Moving beyond my anxiety to a more comfortable space, By Guest Blogger Riya Patil

Moving beyond my anxiety to a more comfortable space

By Guest Blogger, Riya Patil

Riya Patil is a rising junior at New York University, majoring in Global Liberal Studies. In her free time, she enjoys catching-on to TV shows two seasons after everyone else, trying new food, and hanging out with her family and friends.

Unlike most freshman students who are eager to start their first year of college, I was dreading it. The idea of leaving home and going to a place I would be on my own was daunting, to say the least. I simply did not want to do it. Most of this dread can be attributed to the summer before my freshman year. Upon graduating, I had been excited to spend that summer with my friends. Unexpectedly though, that summer was the first time I experienced anxiety. The thought of going to a school, to a city, where I alone would have to figure things out caused me such a great deal of anxiety that I would lay in bed with my heart racing, unable to calm myself down.

I wish I could say that once college started things got better. Instead, during my first year of college I developed depression for the first time in my life. I would sleep in until 1 pm and even then, have a hard time getting out of bed. I lost much of my appetite and ended up losing weight. I always felt as though I was on the verge of tears. However, as I was feeling all of these things, I also noticed that many other students were struggling too. It was not until I started talking to other students that I finally started to feel as though there was a way out of this. Talking to other people who were feeling or had felt the same things that I was feeling helped me and them immensely. After all, suicide is the second leading cause of death among individuals between the ages of 15 and 24, so no one is suffering alone, though that is almost always what it feels like.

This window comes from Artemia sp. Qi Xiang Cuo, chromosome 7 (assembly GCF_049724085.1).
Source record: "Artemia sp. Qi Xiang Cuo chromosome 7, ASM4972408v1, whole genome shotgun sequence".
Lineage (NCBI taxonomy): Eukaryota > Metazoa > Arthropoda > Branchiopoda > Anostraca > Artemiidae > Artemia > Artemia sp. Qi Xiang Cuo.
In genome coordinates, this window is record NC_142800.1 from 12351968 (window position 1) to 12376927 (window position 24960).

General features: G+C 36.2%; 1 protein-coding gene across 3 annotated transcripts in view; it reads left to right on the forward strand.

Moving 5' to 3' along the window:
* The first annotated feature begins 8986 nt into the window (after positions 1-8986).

Ultimately, it wasn’t until I finished my freshman year and was able to come home and rest, that I finally started to get better. On the bright side, even though I was apprehensive starting my sophomore year, fearful that I would experience much of what I did my freshman year, my sophomore year ended up being much better than I could have imagined, though of course there are still moments where I do get down. Some of the things that helped me and I would recommend to others are:

Participate – Do activities, be it through school clubs, dorms events or simply with friends. Connecting with other people, even if it is simple, can go a long way on a day where you are not feeling your best.

Talk – Find people who you can talk with about your mental health, be they friends, parents or professionals. As was the case with my first year, once I found someone I could talk to about my mental health I was much better able to understand what I was feeling and feel less alone. 

Listen – To genuinely listen to someone is one of the greatest gifts anyone can give. I know I have benefitted from others listening to me and listening to others has also helped me. 

Social media is not reality – Remember what you see on social media is what someone is choosing to show of themselves, so do not beat yourself up if it looks like everyone else is having a good time and you are not.

Above all else, remember you are not alone. Seek help when you need it and offer help when you see someone struggling and together we can move beyond this.

If you need support now, call the Suicide Prevention Lifeline at 1-800-273-8255, or, text “HOME” to 741741 to get help 24/7 from the Crisis Text Line.

If you or someone you know needs help, visit the Jordan Porco Foundation’s resources page.

The opinions expressed in this blog are personal, and not those of the Jordan Porco Foundation. The information in this blog post is provided for general informational purposes only and should not be construed as mental health advice from the individual author or the Jordan Porco Foundation. You should consult a mental health professional for advice regarding your individual situation.